|Hundreds of firefighters and troops yesterday battled a forest fire on a mountain overlooking Athens, but lighter winds during the night had eased their task and homes were no longer threatened, authorities said. "It is better, the wind has dropped, we are more optimistic than yesterday," a fire department spokeswoman said.
However, she said flames returned Friday morning at one site west of Mount Parnita, some 30 kilometres (20 miles) north of the Greek capital.
"We have successfully handled a difficult task," Public Order Minister Vyron Polydoras said following an emergency cabinet called by Prime Minister Costas Karamanlis. But "the fight continues," he added.
Authorities deployed more than 100 firefighters, some 300 soldiers, four water-dropping planes, two helicopters and around 40 fire engines in a bid to douse the flames on Mount Parnitha.
"My area was spared, but unfortunately the forest is no longer there," the mayor of the village of Thramakedones, considered the most at risk from the blaze, told Flash radio.
The village Friday remained covered in a thick grey cloud that blocked the sun, amid a strong smell of burning wood.
A military radar station, a casino and summer camps on Mount Parnitha were evacuated on Thursday. But the fire department spokeswoman said homes in the area were no longer threatened Friday.
Visible from the capital, the fire began late Thursday on a ridge several kilometres (miles) long and threatened a national park which extends about 30 kilometres (20 miles) northwest of the Athens.
The park is one of the few green areas around the heavily polluted Greek capital. It had suffered fires in 2004 and 2002.
Elsewhere, more than 500 firefighters were battling a blaze raging since Wednesday in Pilion, a wooded and tourist region in the northwest of the country.
In total, fires have been reported from more than 100 sites across the country since Wednesday morning, although most were extinguished, the fire service said.
The fires broke out after a nine-day heatwave described by authorities as the longest ever recorded in the country, and were fanned by strong winds.
Nine people died from heatstroke, and the charred bodies of two men were found Thursday in the central region of Agia Larissas where they became trapped by a blaze.
|The Wallabies believe they have found a chink in the mighty All Blacks they can exploit in their Tri-Nations rugby Test in Melbourne today.
Luke McAlister has been thrust into the hot seat in a New Zealand backline reshuffle after yesterday's withdrawal of fullback Leon MacDonald with a groin injury at training.
Mils Muliaina shifts to fullback with ball-playing Aaron Mauger promoted off the reserves' bench to inside-centre and McAlister moving to an unaccustomed outside-centre.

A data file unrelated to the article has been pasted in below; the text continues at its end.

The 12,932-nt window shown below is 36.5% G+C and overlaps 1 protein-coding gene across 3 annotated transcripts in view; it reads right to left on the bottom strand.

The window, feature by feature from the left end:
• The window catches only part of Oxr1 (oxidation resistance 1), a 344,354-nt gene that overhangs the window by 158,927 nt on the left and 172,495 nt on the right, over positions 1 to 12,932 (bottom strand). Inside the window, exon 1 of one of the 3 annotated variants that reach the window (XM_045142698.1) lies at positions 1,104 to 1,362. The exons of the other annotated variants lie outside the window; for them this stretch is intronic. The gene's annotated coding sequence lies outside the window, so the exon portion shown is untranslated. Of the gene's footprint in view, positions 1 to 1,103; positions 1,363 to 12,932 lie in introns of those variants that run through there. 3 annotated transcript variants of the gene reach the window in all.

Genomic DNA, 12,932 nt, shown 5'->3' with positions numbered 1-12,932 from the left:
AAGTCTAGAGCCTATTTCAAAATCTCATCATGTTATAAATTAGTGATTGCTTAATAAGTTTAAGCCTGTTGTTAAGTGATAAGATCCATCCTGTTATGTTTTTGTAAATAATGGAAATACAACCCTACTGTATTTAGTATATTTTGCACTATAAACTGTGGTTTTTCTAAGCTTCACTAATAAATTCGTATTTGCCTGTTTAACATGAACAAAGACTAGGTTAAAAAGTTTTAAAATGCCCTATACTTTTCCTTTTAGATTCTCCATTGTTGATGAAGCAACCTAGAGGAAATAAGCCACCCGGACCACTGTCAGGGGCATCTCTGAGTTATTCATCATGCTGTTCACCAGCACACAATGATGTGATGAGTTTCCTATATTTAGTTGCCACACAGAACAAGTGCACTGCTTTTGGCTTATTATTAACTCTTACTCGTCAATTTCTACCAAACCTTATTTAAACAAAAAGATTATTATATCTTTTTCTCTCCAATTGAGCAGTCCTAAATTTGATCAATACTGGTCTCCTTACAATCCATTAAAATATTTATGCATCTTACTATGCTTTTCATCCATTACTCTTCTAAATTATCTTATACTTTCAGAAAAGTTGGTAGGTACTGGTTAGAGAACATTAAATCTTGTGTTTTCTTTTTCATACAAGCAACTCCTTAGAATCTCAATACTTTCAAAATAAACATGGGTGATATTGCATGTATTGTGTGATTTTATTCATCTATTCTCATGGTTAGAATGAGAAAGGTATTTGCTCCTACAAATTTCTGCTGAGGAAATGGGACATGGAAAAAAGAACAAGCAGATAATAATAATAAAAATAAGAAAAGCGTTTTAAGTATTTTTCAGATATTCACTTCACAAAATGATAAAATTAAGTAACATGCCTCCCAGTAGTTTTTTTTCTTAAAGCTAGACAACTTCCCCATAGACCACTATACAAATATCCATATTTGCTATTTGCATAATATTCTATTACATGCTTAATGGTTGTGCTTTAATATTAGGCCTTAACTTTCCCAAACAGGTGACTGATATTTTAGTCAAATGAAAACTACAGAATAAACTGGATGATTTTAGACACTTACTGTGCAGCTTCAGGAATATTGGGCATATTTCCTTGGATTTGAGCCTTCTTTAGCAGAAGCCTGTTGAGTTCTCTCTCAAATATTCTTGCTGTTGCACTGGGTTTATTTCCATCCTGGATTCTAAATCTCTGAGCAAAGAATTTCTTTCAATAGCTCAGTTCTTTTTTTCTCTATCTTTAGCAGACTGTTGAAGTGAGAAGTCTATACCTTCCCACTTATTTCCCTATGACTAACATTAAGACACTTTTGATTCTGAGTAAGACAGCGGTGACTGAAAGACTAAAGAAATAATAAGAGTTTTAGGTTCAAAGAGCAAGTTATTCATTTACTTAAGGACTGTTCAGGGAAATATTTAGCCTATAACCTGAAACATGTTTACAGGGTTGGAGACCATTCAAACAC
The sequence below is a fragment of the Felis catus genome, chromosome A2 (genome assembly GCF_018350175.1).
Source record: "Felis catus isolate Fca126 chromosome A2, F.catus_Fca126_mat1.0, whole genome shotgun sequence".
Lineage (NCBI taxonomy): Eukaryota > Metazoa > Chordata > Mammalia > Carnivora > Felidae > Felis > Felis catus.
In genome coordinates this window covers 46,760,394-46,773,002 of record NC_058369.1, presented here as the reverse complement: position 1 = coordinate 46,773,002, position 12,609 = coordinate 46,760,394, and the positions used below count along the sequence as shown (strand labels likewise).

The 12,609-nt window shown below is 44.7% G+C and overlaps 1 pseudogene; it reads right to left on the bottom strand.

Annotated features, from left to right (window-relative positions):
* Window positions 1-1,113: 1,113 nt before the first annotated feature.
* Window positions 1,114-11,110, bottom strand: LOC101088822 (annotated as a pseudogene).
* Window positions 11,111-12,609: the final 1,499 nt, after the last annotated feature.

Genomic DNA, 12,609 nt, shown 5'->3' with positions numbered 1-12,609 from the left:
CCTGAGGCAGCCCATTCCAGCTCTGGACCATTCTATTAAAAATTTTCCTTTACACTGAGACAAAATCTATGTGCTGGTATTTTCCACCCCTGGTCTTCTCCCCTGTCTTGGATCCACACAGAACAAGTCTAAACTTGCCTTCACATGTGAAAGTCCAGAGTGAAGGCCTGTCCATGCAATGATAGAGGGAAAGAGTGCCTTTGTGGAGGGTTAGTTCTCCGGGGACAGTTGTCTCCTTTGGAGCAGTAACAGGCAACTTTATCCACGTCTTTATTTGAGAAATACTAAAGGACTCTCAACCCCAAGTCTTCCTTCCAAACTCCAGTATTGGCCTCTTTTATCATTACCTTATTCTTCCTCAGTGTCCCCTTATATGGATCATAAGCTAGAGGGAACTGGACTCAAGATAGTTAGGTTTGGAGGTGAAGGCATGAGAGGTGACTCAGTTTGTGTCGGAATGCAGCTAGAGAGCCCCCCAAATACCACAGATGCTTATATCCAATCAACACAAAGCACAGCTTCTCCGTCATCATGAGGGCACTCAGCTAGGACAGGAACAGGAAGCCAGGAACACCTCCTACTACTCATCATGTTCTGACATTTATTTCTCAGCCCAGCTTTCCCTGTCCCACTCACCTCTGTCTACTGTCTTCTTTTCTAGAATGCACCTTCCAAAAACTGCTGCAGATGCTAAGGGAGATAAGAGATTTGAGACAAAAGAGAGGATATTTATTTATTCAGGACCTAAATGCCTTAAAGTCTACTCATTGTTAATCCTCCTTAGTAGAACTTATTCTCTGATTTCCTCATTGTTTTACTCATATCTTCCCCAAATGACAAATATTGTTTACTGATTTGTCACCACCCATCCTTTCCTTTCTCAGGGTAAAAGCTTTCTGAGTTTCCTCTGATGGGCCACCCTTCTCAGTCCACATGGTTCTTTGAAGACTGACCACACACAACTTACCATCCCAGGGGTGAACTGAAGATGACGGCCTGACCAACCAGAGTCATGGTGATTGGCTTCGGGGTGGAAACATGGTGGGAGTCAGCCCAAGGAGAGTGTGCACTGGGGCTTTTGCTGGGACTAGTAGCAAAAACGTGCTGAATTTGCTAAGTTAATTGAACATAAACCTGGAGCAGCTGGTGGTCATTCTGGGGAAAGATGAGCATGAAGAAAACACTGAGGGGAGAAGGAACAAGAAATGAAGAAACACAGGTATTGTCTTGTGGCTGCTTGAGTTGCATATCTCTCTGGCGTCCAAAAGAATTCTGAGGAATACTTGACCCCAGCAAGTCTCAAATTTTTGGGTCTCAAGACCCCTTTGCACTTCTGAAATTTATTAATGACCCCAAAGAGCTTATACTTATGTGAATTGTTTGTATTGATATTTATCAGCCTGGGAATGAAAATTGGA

Wallabies' captain and outside-centre Stirling Mortlock identified it as a potential defensive weakness in the New Zealand backline, much which he helped exploit in Australia's shock 2003 World Cup semi-final defeat of the Kiwis.
"Defensively, 13 (outside-centre) is quite different to 12 (inside-centre), so hopefully if we do our job well we can test him out there, but I'm sure he's going to expect that anyway," Mortlock told a match-eve press conference Friday.
"Certainly having to play at 13 in a position that's slightly foreign to him gives us an opportunity to go through.
"It would be amiss of us if we didn't test out a guy who's probably having his first game at 13.
"It's a bit of a risk, I guess, but they have a huge amount of gains to be made in attack, having three ball players at 10, 12 and 13 that opens up a huge amount of opportunities for them."
Parallels have been made about New Zealand's use of MacDonald out of position at No.13 at the last World Cup, when a Mortlock intercept try gave Australia the impetus for a stunning 22-10 win that propelled the Wallabies into the final against England in Sydney.
"In the (2003) World Cup we managed to find out Leon (MacDonald) at 13 a number of times," Mortlock said.
Mortlock said this was a game the Wallabies were targeting to assess their preparation for September's World Cup in France.
"We've felt that last year we improved through the three matches we played against the All Blacks, but obviously we didn't get the result in any of those matches," he said.
"We go into this match with confidence knowing that if we play well we can get a result and we're hopeful of doing that.
"New Zealand have been that far ahead of everybody else internationally over the last couple of years that realistically the teams below them have had a lot more room left for improvement.
"We were always aware that we have a lot of improvement left in us and in between last year and this year we've shown that.
"But certainly our focus over the rest of our matches in the Tri-Nations is to keep on improving and if we do that it will give us a huge amount of confidence moving forward."
All Blacks' coach Graham Henry said he was more disappointed for MacDonald than concerned about the overall disruption to his team.
"I feel for Leon, he's in the best nick of his life and he was really looking forward to the game and this happens and it's going to put him back four weeks probably," Henry told a press conference Friday.
The backline switch means that for the 22nd consecutive Test the All Blacks will be fielding a different midfield combination.
"Luke played at No.13 in the first half against Canada a couple of weeks ago and he's trained there for that particular game," Henry said.
"He's a versatile player, it's a big ask for him, but he'll do his best.
"He hasn't experienced playing there a lot and I think centre is the key area defensively in a backline, it's certainly the high work-rate position and you always have to make decisions there on second-play runners. It's challenging, for sure."